Type 1 diabetes is caused by an autoimmune condition that affects the insulin-producing cells—called beta cells—in the pancreas. People with type 1 must take insulin because the body produces little to none.
Pre-diabetes is a condition in which your blood sugar levels are elevated above normal but aren't high enough to meet the criteria for diabetes. Normal blood sugar is under 100 mg/dL. Pre-diabetes is a blood sugar between 100 and 125. Diabetes is a blood sugar of 126 or higher. People with pre-diabetes usually produce enough insulin, but the body does not respond to the hormone as well as it should—a condition called insulin resistance, which has been linked to obesity and abdominal fat.
In fact, people with pre-diabetes often produce very high levels of insulin—that's what it takes to combat the insulin resistance and get glucose (fuel used for energy) into cells. The condition doesn't always progress to type 2 diabetes. Lifestyle changes can reverse the condition.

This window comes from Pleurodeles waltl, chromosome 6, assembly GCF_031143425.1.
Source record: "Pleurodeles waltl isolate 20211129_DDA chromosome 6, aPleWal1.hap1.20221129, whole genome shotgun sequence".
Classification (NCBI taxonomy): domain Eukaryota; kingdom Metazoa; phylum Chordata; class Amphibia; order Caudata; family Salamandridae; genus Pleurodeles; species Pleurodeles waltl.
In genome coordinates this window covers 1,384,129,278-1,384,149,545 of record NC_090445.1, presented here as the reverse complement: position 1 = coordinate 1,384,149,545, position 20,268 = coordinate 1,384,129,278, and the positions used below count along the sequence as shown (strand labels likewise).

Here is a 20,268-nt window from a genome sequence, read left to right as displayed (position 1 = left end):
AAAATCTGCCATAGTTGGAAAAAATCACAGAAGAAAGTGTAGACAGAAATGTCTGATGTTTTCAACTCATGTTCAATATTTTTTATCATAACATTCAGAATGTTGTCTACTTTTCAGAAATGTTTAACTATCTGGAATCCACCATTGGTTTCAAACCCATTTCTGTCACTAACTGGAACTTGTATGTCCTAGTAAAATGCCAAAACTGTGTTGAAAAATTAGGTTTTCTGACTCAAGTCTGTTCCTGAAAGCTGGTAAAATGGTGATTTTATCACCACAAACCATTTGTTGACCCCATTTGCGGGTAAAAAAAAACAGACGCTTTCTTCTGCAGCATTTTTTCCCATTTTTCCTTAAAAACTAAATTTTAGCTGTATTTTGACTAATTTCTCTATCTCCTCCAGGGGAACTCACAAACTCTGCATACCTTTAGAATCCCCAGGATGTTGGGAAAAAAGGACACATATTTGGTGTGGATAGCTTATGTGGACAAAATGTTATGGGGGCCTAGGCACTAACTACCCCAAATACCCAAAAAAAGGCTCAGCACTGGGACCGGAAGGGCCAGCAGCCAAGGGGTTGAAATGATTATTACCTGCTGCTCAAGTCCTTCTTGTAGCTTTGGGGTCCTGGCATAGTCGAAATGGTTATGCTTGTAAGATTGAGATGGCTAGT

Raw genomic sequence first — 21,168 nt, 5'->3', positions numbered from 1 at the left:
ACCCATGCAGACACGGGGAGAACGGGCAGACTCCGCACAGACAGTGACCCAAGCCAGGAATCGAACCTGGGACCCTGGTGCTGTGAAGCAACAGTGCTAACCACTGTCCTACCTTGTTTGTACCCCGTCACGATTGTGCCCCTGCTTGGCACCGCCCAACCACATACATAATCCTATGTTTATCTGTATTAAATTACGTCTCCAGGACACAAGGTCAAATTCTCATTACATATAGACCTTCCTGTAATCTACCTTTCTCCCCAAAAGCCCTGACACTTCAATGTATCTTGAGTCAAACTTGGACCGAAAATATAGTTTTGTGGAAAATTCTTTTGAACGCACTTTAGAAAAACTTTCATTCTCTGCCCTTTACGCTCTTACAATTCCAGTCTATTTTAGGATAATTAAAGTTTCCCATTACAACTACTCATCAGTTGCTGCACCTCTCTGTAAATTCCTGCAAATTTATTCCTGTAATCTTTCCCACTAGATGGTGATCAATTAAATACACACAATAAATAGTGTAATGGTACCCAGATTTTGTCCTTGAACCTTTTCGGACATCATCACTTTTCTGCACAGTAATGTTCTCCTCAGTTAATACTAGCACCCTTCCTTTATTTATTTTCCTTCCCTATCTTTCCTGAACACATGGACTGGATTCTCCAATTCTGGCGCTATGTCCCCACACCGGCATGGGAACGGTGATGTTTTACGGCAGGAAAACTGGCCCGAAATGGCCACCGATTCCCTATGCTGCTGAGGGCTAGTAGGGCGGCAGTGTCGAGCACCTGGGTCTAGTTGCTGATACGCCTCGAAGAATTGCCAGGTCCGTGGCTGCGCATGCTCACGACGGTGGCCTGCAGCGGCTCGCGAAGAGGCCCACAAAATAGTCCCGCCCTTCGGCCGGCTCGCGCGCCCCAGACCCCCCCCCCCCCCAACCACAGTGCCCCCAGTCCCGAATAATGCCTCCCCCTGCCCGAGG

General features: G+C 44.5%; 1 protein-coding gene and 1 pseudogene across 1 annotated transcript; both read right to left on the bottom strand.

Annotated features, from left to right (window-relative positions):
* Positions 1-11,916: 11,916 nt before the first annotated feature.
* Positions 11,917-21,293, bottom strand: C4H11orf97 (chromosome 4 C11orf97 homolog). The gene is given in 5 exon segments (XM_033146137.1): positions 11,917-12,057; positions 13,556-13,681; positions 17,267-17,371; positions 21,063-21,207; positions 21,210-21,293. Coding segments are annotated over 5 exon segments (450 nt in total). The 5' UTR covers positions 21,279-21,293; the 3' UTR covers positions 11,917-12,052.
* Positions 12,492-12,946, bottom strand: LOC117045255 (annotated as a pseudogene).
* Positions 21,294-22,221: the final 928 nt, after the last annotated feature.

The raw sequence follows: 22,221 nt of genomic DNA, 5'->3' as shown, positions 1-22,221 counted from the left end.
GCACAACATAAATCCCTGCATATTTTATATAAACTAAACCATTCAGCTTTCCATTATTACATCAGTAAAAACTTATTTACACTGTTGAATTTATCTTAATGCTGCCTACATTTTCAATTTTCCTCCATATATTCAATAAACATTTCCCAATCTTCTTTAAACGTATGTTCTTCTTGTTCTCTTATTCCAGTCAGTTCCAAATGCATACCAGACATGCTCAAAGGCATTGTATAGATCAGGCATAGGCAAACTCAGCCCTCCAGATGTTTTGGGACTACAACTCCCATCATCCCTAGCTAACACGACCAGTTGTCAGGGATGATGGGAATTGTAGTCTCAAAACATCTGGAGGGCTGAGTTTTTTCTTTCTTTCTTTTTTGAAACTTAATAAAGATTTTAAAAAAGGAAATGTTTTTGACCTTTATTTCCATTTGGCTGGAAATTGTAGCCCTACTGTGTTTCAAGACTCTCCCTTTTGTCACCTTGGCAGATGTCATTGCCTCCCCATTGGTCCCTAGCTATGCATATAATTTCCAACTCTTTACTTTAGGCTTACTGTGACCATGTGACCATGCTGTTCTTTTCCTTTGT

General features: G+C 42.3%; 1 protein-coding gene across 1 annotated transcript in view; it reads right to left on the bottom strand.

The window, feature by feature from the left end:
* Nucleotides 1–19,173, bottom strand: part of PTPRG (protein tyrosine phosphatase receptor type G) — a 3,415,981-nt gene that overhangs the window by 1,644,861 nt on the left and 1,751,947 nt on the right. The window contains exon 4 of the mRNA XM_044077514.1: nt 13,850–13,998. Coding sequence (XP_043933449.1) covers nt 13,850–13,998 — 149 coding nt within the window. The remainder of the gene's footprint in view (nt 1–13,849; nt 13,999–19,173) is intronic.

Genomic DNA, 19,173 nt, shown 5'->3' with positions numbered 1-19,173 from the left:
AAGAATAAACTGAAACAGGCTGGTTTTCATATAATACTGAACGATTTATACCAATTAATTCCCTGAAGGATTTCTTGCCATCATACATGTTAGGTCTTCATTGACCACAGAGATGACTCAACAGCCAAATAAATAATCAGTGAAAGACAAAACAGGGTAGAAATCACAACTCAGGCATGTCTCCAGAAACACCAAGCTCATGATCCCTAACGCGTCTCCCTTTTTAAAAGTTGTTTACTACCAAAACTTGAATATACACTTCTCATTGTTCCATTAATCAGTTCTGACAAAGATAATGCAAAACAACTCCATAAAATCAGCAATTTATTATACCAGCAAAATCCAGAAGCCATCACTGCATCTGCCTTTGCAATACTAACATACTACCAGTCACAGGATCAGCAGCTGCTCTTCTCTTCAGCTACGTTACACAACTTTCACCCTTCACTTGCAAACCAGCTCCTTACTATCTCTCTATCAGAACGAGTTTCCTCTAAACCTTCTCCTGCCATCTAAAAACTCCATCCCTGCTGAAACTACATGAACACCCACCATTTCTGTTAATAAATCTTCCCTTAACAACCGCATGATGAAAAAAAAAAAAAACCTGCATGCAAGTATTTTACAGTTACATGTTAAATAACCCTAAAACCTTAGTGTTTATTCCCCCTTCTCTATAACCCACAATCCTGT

Type 2 diabetes is, many times, simply a worsening of pre-diabetes. As with pre-diabetes, a person with type 2 may have a lot insulin circulating in their bloodstream, but his insulin resistance has worsened to a point where even high levels of the hormone can't get enough glucose into cells. And after a while, insulin production itself may diminish. One theory is that the pancreas simply wears out from years of manufacturing the hormone at such a high rate.
Gestational diabetes is a form of diabetes that women can develop during pregnancy. It usually develops in the second half of pregnancy (doctors typically test for it around the 22nd week of pregnancy) and can put your health as well as the health of the fetus at risk.
Try these 3 key strategies to keep your diabetes under control